New listing rules and jitters over Europe pull FTSE down

WEAKNESS in risk-sensitive commodity issues and banks dragged Britain's FTSE 100 index lower yesterday, with concerns over the Eurozone debt crisis ratcheted up as Italy’s borrowing costs expanded to a record high.

Italy had to pay 6.47 per cent on five-year bonds in an auction yesterday, up from a previous euro era record high of 6.29 per cent in mid November, as neither last week’s EU summit nor tough new austerity measures by the government of Mario Monti succeeded in restoring market confidence.

The FTSE 100 index closed down 123.35 points, or 2.3 per cent, at 5,366.80, having rallied 1.2 per cent on Tuesday.

“The FTSE 100 is in the process of recording its fifth ever loss for the month of December since being established as all the festive cheer is being sapped by the continued lack of a lasting resolution to the European debt crisis,” said Angus Campbell, head of sales at Capital Spreads.

Mexican silver miner Fresnillo was the top FTSE 100 faller, down 11.1 per cent, with the stock trading ex-dividend, and with its falls exacerbated by news that FTSE Group plans to increase the minimum free float requirement to be included in its indexes to 25 per cent, up from 15 per cent.

Fresnillo and fellow commodity blue chips Essar Energy and ENRC will all be affected by the FTSE rule change, together with soon to be blue chip Russian miners Evraz and Polymetal, and FTSE 250 firm Ferrexpo, all of which were lower.

The affected firms will have a 24-month window to increase their shares that are freely tradeable to the new level.

Overall miners and integrated oils were the two worst performing sectors yesterday, having been Tuesday’s top gainers, with copper miner Antofagasta five per cent lower, and oil major BP down 2.5 per cent.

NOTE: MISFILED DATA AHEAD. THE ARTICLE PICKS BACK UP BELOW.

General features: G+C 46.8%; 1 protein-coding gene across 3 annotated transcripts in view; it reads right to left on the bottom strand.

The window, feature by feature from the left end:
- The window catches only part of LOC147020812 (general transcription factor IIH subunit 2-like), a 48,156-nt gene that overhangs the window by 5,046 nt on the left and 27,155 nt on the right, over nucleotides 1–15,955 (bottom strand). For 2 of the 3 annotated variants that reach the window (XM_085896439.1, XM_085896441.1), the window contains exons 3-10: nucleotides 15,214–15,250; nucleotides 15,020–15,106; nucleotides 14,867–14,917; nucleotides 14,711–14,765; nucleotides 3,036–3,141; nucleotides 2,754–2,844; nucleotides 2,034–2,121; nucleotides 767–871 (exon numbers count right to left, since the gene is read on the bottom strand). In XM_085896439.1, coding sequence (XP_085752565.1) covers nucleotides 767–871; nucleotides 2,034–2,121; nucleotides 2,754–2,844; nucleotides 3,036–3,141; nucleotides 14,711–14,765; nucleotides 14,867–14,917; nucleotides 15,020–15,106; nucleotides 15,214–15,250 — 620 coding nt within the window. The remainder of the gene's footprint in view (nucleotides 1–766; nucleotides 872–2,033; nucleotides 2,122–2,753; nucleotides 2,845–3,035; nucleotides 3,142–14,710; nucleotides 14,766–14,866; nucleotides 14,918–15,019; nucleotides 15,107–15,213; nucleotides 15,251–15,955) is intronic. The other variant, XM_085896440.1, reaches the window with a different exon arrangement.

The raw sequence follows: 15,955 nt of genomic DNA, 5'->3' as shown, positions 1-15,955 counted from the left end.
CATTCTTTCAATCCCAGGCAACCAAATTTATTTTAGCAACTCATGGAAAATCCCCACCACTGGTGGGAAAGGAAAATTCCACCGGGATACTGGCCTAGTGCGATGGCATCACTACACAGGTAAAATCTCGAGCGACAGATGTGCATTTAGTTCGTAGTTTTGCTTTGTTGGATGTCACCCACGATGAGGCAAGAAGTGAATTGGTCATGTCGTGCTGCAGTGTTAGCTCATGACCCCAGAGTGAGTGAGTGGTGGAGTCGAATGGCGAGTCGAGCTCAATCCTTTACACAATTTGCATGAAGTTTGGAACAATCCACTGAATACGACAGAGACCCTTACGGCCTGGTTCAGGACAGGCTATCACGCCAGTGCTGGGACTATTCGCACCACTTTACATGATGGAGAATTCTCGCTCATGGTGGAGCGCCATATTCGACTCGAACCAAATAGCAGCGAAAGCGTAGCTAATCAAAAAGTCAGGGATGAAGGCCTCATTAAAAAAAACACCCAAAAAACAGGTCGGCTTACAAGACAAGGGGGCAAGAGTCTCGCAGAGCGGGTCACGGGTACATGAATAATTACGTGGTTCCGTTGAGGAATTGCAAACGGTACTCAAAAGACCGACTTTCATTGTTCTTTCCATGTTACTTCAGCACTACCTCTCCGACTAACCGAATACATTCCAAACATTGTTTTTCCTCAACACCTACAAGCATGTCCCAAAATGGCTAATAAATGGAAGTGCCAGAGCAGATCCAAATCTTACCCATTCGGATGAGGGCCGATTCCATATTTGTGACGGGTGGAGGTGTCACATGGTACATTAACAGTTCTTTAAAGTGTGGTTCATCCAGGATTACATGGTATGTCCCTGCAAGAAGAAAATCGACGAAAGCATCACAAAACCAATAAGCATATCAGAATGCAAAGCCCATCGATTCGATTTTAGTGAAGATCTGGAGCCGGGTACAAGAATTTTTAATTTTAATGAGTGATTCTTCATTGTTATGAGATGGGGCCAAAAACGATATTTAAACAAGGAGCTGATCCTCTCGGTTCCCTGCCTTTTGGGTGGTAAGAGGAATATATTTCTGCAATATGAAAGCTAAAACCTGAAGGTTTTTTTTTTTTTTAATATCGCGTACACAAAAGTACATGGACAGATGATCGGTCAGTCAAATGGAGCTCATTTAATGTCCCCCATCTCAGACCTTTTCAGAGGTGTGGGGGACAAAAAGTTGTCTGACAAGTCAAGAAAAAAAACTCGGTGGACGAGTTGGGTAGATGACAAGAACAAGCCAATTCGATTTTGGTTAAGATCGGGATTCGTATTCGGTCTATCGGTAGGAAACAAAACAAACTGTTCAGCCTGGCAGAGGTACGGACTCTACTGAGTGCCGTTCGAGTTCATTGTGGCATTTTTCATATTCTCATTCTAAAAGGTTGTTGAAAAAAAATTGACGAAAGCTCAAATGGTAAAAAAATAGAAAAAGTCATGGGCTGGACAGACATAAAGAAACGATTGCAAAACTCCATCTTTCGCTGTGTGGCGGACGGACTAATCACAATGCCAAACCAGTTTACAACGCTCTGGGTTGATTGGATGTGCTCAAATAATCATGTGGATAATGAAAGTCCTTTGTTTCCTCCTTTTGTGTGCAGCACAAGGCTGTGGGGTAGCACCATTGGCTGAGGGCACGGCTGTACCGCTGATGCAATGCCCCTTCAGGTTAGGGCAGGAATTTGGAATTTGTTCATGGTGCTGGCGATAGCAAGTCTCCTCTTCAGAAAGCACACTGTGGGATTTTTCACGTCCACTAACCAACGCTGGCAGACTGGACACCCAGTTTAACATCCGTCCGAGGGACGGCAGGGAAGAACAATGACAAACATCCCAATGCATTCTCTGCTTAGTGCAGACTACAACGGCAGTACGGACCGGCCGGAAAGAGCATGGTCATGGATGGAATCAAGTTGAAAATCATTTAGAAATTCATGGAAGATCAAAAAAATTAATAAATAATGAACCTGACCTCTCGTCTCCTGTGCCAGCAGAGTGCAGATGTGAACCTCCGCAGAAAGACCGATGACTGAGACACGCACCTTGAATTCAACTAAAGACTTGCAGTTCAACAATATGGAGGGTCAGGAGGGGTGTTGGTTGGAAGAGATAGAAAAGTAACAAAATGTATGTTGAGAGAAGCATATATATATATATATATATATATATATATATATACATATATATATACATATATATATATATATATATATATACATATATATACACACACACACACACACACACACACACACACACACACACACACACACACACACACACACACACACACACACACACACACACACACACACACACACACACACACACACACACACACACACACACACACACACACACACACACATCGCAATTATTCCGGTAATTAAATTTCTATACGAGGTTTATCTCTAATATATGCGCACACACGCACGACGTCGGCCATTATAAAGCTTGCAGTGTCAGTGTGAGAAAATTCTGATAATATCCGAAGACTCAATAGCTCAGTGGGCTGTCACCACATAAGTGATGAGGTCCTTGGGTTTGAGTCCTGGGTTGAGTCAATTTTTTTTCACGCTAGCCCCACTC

British banks were also under pressure reflecting concerns over their debt exposure to Europe.

Goldman Sachs said while the ECB’s latest liquidity measures – reserve ratio cut, three-year refinancing and expansion of collateral – substantially enhanced the sector's resilience and guarantee bank funding stability in 2012/13, it keeps a “neutral” sector view, given Eurozone developments.

Lloyds shed 2.6 per cent. The bank named the Co-Operative Group as the preferred bidder for its European Commission-mandated branch divestment, and also said Antonio Horta-Osorio will return to the position of chief executive on 9 January after independent medical advice said he had made a full recovery after being on sick leave from stress.

Retailers were under pressure as leading investment banks forecast more gloom for the sector in the face of Europe’s debt crisis, austerity measures and flagging consumer sentiment.

Tesco fell 0.8 per cent as ING cut its rating to “sell” from “buy”, while Marks & Spencer fell 2.3 per cent as the broker downgraded it to “sell” from “hold”.

But Wm Morrison Supermarkets bucked the trend, up 0.3 per cent, the sole FTSE 100 gainer, as ING upped its rating to “buy”.

Among the mid caps, fashion retailer SuperGroup was the top performer, ahead seven per cent after first-half results that prompted Seymour Pierce to repeat its “buy” rating.